In this case, no, there aren't. Or if there are they are not generating this content. You're right that it wouldn't be spam if it was just showing the same content, IMHO.
As a side note I've sent an email to G to see if they have anything to say about it. In view of the recent events, though, it's likely to take awhile for them to get back to me
I would hate to recommend a tactic that a major SE considered spam. I would also hate it if disabled users were unable to enjoy a website as well as possible because of an opinion that a coding tactic is spam when it's not.
Disabled users like to surf too. And find things when they search for them. It's too much to ask that everyone remove all content that a blind person can't enjoy from their sites, but you *should* provide alternate content where possible.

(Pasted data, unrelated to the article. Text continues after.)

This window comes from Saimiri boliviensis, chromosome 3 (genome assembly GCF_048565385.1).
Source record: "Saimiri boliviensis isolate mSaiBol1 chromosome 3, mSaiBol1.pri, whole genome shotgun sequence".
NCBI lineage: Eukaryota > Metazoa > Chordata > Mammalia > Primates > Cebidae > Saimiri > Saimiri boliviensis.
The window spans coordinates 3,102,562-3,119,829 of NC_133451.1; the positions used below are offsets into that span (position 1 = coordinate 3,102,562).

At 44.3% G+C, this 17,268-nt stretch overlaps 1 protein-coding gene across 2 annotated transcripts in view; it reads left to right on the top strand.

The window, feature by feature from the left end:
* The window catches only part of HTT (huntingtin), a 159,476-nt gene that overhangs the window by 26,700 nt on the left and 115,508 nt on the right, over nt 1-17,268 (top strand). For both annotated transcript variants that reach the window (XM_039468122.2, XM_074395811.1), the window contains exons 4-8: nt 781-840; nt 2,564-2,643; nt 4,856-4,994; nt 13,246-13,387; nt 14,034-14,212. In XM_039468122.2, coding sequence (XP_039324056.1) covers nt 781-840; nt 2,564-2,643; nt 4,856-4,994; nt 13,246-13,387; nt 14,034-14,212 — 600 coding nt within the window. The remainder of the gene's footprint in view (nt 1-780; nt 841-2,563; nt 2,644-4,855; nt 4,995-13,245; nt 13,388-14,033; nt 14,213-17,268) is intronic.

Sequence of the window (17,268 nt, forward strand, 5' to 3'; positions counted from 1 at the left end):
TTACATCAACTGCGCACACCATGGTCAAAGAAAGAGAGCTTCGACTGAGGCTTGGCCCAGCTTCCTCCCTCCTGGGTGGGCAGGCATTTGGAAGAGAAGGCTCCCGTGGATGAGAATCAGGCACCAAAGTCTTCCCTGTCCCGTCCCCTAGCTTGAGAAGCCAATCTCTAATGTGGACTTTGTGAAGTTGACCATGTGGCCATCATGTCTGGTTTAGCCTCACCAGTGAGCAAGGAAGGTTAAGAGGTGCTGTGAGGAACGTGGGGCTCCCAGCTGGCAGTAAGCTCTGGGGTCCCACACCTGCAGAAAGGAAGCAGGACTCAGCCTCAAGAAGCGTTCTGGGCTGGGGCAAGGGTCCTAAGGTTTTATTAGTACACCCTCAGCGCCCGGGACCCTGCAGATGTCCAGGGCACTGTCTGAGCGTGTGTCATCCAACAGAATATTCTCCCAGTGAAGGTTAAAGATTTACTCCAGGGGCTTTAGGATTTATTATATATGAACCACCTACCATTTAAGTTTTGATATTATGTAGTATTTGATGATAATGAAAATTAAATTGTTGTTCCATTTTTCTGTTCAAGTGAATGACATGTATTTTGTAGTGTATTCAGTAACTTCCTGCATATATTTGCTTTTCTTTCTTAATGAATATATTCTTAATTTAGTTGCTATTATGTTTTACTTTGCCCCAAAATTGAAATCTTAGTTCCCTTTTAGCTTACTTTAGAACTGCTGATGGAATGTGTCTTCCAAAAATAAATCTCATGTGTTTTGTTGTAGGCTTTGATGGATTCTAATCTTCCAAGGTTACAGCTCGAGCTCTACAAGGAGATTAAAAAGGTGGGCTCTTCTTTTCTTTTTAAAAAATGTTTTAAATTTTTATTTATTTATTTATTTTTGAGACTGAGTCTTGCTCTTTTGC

The important thing to note here is that at this point it's all opinion. Of course, even what G says is opinion too, but since most SE's at least consider G's opinion while forming their own (even if they disagree later) it's more "authoritative" than a few people in a forum or two.
I really do see the point that if there is no script then the <noscript> tag should be looked at carefully. But where the disagreement is, is the tag the start of the spam, or does it depend on the content in the tag? After all, I could have ANY script, and still use the <noscript> for content that was not in the script. The existence of a <script> tag does not suddenly make everything better, IMHO.
Be way easier if
Macromedia came up with a better way to do this themselves. Right now they stuff the URLS in a comment tag. Ouch. Like that's helpful to anyone. Frankly, since it's done ONLY for search engines, I'd be more inclined to call THAT spam...
Edited by mcanerin, 24 November 2003 - 02:59 PM.